Tom struggles with his own sexuality, he is confused about the image represented on the media about LGBTQ.
Initial Rough Concept: Queery Chatbot
I was inspired by the interactive and engaging nature of the media and extracted these qualities to craft my solution and I wish someone can tell me it is ok to be confused about my gender identity when I was a teenager, which in my eyes validates the necessity of this chatbot. Below is the storyboard for how the user would experience the chatbot.
Then the questions came up
As the rough concept settled, I pushed forward my idea with more details. Some questions about Queery came up through my peer reviews.
Seek answers with participants
To get the answers, I collaborated with three people in their 20s who identified themselves with LGBTQ to find what they are expecting from the chatbot. To mine out my participants' creativity and thoughts, I developed four toolkits: Journey Map, Impact Ranking, Wishlist Table and Queery co-creation.
Share your experience related to
During the journey map activity, participants drew out their experience related to LGBTQ stereotypes throughout their lives. This activity serves not only as a warm-up for their later co-design activity but also for me to get to know them and ask more personal questions.
Dylan, 18 years old
Labria, 19 years old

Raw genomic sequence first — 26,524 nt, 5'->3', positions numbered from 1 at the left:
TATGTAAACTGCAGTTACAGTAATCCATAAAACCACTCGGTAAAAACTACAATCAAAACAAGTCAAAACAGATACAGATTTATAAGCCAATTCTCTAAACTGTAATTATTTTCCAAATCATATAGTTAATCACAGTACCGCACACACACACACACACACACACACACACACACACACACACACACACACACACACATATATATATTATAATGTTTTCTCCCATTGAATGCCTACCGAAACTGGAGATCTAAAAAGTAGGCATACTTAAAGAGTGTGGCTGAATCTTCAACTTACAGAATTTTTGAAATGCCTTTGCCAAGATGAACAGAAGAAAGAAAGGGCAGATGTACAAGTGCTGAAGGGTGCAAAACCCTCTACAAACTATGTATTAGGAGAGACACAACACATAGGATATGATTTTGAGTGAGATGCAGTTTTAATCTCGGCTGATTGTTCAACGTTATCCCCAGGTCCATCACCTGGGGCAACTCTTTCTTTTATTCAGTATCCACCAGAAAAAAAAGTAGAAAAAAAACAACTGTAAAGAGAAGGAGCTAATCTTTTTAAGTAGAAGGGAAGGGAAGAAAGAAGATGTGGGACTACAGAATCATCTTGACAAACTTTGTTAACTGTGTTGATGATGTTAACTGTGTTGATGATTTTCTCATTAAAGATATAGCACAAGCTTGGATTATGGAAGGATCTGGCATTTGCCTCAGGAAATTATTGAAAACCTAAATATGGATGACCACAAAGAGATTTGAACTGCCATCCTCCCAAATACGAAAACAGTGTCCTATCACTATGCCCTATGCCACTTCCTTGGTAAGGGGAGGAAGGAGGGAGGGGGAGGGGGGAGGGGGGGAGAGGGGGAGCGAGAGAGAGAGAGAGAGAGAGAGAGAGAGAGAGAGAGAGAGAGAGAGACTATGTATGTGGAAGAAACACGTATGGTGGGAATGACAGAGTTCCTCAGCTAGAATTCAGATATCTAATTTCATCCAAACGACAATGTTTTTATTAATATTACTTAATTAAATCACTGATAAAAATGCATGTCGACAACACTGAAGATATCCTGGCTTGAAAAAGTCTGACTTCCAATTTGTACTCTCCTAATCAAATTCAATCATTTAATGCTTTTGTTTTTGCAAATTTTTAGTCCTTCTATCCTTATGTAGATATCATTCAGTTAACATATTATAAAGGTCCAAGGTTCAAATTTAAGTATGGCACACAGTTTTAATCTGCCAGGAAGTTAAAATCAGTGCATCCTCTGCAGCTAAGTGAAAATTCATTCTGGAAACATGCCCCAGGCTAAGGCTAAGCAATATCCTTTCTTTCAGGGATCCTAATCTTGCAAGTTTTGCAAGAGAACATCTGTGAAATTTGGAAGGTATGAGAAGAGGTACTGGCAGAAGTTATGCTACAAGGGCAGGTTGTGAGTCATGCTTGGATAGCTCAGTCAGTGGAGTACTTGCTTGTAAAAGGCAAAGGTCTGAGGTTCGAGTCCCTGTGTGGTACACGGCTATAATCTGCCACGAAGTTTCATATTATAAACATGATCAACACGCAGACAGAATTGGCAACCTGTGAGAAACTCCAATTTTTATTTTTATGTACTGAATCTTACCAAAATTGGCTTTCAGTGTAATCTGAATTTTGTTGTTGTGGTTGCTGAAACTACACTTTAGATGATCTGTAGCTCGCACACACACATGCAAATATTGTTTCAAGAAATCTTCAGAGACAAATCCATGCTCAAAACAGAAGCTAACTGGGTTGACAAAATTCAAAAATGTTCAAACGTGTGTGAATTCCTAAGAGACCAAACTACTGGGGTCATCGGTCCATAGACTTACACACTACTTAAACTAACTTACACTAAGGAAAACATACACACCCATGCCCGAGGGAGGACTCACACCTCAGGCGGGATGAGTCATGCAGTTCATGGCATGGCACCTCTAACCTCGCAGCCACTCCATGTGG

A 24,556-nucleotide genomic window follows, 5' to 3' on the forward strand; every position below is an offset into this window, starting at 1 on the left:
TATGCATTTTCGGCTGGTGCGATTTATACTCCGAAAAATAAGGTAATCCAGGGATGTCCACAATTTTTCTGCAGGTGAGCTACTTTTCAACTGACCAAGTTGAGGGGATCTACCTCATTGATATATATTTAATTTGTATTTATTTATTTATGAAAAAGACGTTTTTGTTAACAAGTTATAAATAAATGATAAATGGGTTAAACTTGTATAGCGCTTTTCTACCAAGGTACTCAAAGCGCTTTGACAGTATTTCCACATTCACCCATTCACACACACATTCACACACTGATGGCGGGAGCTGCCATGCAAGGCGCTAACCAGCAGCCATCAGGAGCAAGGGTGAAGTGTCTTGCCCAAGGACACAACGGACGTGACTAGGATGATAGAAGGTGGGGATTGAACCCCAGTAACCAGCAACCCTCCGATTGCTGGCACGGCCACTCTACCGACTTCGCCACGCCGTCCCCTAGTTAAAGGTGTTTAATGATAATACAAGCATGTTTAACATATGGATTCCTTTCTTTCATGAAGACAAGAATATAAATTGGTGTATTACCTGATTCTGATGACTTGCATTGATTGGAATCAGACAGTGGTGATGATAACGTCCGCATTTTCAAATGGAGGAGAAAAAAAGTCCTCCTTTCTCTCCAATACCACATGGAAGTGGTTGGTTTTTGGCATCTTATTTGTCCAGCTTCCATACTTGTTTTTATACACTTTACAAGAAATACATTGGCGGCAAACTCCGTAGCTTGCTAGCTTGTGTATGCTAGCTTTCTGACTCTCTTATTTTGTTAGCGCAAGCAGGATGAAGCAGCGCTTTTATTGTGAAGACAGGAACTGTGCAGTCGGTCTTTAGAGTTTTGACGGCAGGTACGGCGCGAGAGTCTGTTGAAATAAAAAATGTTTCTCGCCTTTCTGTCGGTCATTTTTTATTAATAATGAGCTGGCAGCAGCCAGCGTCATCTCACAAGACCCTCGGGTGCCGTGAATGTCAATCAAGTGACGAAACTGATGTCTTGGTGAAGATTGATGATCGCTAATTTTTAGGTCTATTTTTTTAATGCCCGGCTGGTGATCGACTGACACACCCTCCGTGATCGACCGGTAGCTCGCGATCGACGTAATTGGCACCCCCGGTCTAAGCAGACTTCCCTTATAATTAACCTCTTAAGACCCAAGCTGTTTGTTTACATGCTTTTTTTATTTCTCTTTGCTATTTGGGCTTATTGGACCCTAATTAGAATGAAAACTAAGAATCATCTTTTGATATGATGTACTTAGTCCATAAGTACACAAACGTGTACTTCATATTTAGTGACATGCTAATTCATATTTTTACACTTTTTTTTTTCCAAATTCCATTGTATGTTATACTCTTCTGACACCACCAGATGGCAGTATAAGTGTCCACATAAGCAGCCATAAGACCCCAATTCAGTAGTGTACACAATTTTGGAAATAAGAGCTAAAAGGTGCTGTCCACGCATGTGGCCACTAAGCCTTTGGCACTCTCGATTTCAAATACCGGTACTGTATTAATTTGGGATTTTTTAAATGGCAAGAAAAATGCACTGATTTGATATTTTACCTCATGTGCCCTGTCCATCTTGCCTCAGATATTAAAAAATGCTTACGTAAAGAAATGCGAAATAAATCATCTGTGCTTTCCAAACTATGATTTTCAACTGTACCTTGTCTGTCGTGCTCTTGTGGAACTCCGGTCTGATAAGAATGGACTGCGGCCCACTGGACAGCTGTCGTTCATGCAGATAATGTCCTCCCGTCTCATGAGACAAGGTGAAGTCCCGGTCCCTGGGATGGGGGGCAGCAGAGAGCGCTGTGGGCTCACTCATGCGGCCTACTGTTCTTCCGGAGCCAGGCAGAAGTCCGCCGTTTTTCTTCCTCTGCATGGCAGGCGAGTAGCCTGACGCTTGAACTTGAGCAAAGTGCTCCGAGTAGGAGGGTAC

Yoka, 25 years old
Identified as pansexual, gender fluid
Identified as gay, gender fluid
Identified as queer, woman
“ I am inspired by the come-out video by youtubers ”
“ Postive talk should be empowered in LGBTQ club ”
“ I cannot find any media talks about pansexual! ”
Measure the impact of media's portrayal of LGBTQ
In the impact ranking, participants valued the impact of different media on their identification with LGBTQ.
During this activity, I found a common hesitation of ranking since some media have the complexity of both positive and negative impacts. They also held different attitudes toward the same subject. Dylan thought LGBTQ Youtuber inspired him to be himself while Labria thought these Youtubers reinforced the stereotypes.
For the wishlist table, participants shared common expectations from different sources. They also got a diverse point of view which contributed to a better representation of LGBTQ community. For example, Labria suggested interspecies learning of sexuality in education to inform students about the commonality of sexuality in nature.